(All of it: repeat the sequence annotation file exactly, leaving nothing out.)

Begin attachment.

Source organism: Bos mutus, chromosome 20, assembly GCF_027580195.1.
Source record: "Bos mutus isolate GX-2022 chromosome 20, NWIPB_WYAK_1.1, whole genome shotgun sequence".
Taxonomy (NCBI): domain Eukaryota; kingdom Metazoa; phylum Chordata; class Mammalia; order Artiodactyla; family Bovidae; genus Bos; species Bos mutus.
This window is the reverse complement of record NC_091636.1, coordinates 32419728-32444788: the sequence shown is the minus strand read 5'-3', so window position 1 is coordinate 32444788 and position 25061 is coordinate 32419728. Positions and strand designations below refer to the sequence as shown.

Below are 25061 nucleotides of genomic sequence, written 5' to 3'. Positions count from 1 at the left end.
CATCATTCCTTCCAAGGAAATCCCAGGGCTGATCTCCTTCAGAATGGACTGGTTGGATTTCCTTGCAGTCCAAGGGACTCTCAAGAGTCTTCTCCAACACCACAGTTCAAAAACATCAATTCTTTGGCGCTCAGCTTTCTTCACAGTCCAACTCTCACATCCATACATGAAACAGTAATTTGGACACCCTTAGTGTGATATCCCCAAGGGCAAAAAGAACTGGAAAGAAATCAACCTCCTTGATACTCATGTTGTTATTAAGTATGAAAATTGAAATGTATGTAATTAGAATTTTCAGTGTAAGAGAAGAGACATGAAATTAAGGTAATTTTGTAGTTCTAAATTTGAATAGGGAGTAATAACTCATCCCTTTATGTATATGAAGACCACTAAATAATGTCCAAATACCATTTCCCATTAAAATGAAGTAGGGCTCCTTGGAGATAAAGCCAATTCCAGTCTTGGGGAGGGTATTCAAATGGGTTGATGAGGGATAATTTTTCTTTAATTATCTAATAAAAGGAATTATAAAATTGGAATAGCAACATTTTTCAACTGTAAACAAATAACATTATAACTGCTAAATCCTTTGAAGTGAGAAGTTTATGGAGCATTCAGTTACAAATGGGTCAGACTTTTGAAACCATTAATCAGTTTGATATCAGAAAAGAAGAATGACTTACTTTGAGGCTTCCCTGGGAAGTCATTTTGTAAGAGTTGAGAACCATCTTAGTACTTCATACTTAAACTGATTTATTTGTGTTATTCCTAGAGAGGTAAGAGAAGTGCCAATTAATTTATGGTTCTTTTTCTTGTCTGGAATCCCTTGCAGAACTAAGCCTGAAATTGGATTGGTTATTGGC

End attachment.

Source organism: Bos mutus, chromosome 20, assembly GCF_027580195.1.
Source record: "Bos mutus isolate GX-2022 chromosome 20, NWIPB_WYAK_1.1, whole genome shotgun sequence".
Taxonomy (NCBI): domain Eukaryota; kingdom Metazoa; phylum Chordata; class Mammalia; order Artiodactyla; family Bovidae; genus Bos; species Bos mutus.
This window is the reverse complement of record NC_091636.1, coordinates 32419728-32444788: the sequence shown is the minus strand read 5'-3', so window position 1 is coordinate 32444788 and position 25061 is coordinate 32419728. Positions and strand designations below refer to the sequence as shown.

Below are 25061 nucleotides of genomic sequence, written 5' to 3'. Positions count from 1 at the left end.
CATCATTCCTTCCAAGGAAATCCCAGGGCTGATCTCCTTCAGAATGGACTGGTTGGATTTCCTTGCAGTCCAAGGGACTCTCAAGAGTCTTCTCCAACACCACAGTTCAAAAACATCAATTCTTTGGCGCTCAGCTTTCTTCACAGTCCAACTCTCACATCCATACATGAAACAGTAATTTGGACACCCTTAGTGTGATATCCCCAAGGGCAAAAAGAACTGGAAAGAAATCAACCTCCTTGATACTCATGTTGTTATTAAGTATGAAAATTGAAATGTATGTAATTAGAATTTTCAGTGTAAGAGAAGAGACATGAAATTAAGGTAATTTTGTAGTTCTAAATTTGAATAGGGAGTAATAACTCATCCCTTTATGTATATGAAGACCACTAAATAATGTCCAAATACCATTTCCCATTAAAATGAAGTAGGGCTCCTTGGAGATAAAGCCAATTCCAGTCTTGGGGAGGGTATTCAAATGGGTTGATGAGGGATAATTTTTCTTTAATTATCTAATAAAAGGAATTATAAAATTGGAATAGCAACATTTTTCAACTGTAAACAAATAACATTATAACTGCTAAATCCTTTGAAGTGAGAAGTTTATGGAGCATTCAGTTACAAATGGGTCAGACTTTTGAAACCATTAATCAGTTTGATATCAGAAAAGAAGAATGACTTACTTTGAGGCTTCCCTGGGAAGTCATTTTGTAAGAGTTGAGAACCATCTTAGTACTTCATACTTAAACTGATTTATTTGTGTTATTCCTAGAGAGGTAAGAGAAGTGCCAATTAATTTATGGTTCTTTTTCTTGTCTGGAATCCCTTGCAGAACTAAGCCTGAAATTGGATTGGTTATTGGC